Max McLean, "The Screwtape Letters," Fellowship for the Performing Arts


Do you believe in evil spirits?

Do you imagine them as something akin to Harry Potter’s Death Eaters, or as some frightful, animal-faced demons of Asian sculpture and art? Red horns and tail, anyone?

On Saturday I was treated to a different sort of demon on stage at the Herbst Theatre in San Francisco. And this one, by its actor’s own admission, combined elements of Shakespeare’s Iago and “The Silence of the Lamb’s” Hannibal Lecter. At times there was a frantic touch of comedian Lewis Black, and it was all served up in the dark, mellifluous voice of a proper English gentleman, though his red-and-gold brocade smoking jacket seemed more reminiscent of a carnival barker.

The demon was the principal character in an adaptation of C.S. Lewis’s “The Screwtape Letters.”

Many moviegoers already have encountered Lewis, an Oxford professor and influential Christian writer who died in 1963. Anthony Hopkins portrayed him in the 1993 film “Shadowlands” (Yes, Hopkins did play Hannibal Lecter, too.) And Lewis’ popular children’s fantasy story made the big screen with the 2005 release of “The Chronicles of Narnia: The Lion, the Witch and the Wardrobe.”

But it was his 1941 release of “The Screwtape Letters” that first brought Lewis to the attention of the American public and got him on the cover of Time Magazine, according to Max McLean, the actor who plays Screwtape, and who with Jeffrey Fiske adapted the novella for the stage.

The book looks up on human endeavors from Hell’s point of view. Lewis’s genius was in giving us a devil that isn’t a mere brute but rather a cunning sophisticate who would be at home in any modern corporate or philanthropic organization.

In the play, we see Screwtape composing a series of letters full of advice, threats and admonition to his nephew, a new “tempter” named Wormwood. The focus is on how to capture a young Englishman, “the patient.” Screwtape, an “under secretary of of the Satanic Lowerarchy,” dwells in a morally inverted universe ruled by “Our Father Below.” There, evil is good and love will never make sense. The bottom line is simple: tempters must bring Hell food (in the form of human souls) or become food themselves. That gives a new meaning to the closing line of each letter, “Your affectionate uncle, Screwtape.”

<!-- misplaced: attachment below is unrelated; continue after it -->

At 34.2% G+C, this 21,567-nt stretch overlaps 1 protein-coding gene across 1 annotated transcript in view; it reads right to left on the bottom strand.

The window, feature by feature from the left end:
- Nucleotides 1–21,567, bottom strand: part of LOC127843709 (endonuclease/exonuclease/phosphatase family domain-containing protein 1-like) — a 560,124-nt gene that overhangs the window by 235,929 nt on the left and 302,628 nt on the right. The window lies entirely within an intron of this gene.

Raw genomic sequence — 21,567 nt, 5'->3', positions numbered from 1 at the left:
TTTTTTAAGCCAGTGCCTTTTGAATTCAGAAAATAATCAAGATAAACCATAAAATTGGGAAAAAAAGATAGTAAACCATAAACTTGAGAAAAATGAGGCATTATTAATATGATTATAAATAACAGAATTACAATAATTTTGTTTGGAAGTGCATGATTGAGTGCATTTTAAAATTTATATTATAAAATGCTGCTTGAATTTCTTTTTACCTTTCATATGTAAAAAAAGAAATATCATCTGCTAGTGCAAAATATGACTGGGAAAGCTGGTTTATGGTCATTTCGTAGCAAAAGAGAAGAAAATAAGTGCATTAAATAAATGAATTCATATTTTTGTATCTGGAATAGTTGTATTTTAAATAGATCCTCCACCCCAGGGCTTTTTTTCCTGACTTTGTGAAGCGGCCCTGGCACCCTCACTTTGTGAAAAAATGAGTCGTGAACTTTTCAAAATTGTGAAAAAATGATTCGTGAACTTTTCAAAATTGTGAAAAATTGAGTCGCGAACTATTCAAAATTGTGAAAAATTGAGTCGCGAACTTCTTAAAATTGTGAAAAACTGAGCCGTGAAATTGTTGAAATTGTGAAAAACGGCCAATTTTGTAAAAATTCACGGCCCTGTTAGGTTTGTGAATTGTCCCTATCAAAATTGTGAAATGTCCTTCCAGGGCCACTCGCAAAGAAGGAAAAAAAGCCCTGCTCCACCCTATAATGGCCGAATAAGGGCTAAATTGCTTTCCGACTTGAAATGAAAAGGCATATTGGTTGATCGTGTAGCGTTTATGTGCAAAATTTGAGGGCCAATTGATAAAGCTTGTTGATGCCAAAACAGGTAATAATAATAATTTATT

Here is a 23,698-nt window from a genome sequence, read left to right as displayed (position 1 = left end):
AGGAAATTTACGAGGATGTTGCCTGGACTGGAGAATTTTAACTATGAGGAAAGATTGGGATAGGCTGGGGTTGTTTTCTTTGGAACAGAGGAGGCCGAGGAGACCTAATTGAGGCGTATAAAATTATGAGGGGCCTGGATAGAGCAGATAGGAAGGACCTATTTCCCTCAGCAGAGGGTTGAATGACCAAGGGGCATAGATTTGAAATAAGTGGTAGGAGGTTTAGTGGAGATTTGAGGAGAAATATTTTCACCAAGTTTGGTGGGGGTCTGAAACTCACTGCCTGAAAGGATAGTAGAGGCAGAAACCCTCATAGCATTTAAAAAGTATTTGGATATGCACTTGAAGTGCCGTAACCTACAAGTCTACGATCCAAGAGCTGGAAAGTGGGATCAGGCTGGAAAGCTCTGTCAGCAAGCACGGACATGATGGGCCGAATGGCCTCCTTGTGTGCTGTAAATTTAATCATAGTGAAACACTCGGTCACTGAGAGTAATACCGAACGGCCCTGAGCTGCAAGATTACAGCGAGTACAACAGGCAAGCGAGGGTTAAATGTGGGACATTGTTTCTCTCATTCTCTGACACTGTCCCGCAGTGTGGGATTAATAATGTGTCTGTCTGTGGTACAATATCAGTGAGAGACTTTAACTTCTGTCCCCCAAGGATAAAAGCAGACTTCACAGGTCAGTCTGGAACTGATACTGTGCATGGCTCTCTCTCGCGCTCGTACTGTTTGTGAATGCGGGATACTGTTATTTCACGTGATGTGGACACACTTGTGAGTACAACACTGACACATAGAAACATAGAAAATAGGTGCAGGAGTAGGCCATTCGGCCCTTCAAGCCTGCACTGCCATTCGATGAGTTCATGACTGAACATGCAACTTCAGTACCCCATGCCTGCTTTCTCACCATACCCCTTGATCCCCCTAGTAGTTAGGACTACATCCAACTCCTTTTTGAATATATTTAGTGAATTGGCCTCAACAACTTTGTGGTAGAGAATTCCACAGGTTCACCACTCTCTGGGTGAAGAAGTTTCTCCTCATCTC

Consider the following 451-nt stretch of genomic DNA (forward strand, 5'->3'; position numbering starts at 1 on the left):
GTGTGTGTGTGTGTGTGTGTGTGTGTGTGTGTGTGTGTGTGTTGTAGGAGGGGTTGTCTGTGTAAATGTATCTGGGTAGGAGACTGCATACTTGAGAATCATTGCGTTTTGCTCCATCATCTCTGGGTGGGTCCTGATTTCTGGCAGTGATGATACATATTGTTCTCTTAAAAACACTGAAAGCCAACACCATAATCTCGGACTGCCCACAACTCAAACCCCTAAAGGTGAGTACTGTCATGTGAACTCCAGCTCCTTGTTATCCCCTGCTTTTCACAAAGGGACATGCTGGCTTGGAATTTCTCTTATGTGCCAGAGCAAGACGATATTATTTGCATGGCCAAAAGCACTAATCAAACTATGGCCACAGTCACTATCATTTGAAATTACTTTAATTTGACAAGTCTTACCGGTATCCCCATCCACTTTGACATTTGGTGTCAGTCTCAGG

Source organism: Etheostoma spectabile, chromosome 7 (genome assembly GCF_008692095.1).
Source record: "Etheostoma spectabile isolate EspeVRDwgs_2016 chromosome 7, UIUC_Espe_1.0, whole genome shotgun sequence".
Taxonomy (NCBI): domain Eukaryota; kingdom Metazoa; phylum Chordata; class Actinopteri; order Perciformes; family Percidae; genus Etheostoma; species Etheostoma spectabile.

It’s a sparse play with only two characters: Screwtape and his secretary, Toadpipe, a fantastical-looking creature who speaks no lines but helps dramatize the temptations that Screwtape envisions. The stage features a comfy leather arm chair and a walled backdrop of skulls and bones. A curved ladder and pneumatic mail tube – from which at the proper time red flashes rise or fall – help remind us of our view into the underworld.

The play succeeds in prompting viewers to think about the influences that can affect the choices we make for good or for ill. Screwtape believes it possible to play humans like violins. Get them annoyed at the behavior of those they live with and persuade them that the other person is bent on being an irritant. Get the devout to take pride in their humility or to become a Pharisee or an Inquisitor. Get the rest to be concerned with impressing the right people and slaving for self-aggrandizement. Screwtape relishes the too-late realization, “as one of my own patients said on his arrival down here, ‘I now see that I spent most of my life in doing neither what I ought nor what I liked.’”

The point, McLean told the audience after the show, is found in the line: “The safest road to Hell is the gradual one.”

The production, which played for nine months in New York City, is currently on a 25-city national tour. It will be performed Feb. 18 in San Diego’s Balboa Theatre and March 3 at the Sacramento Community Center.

For more information, got to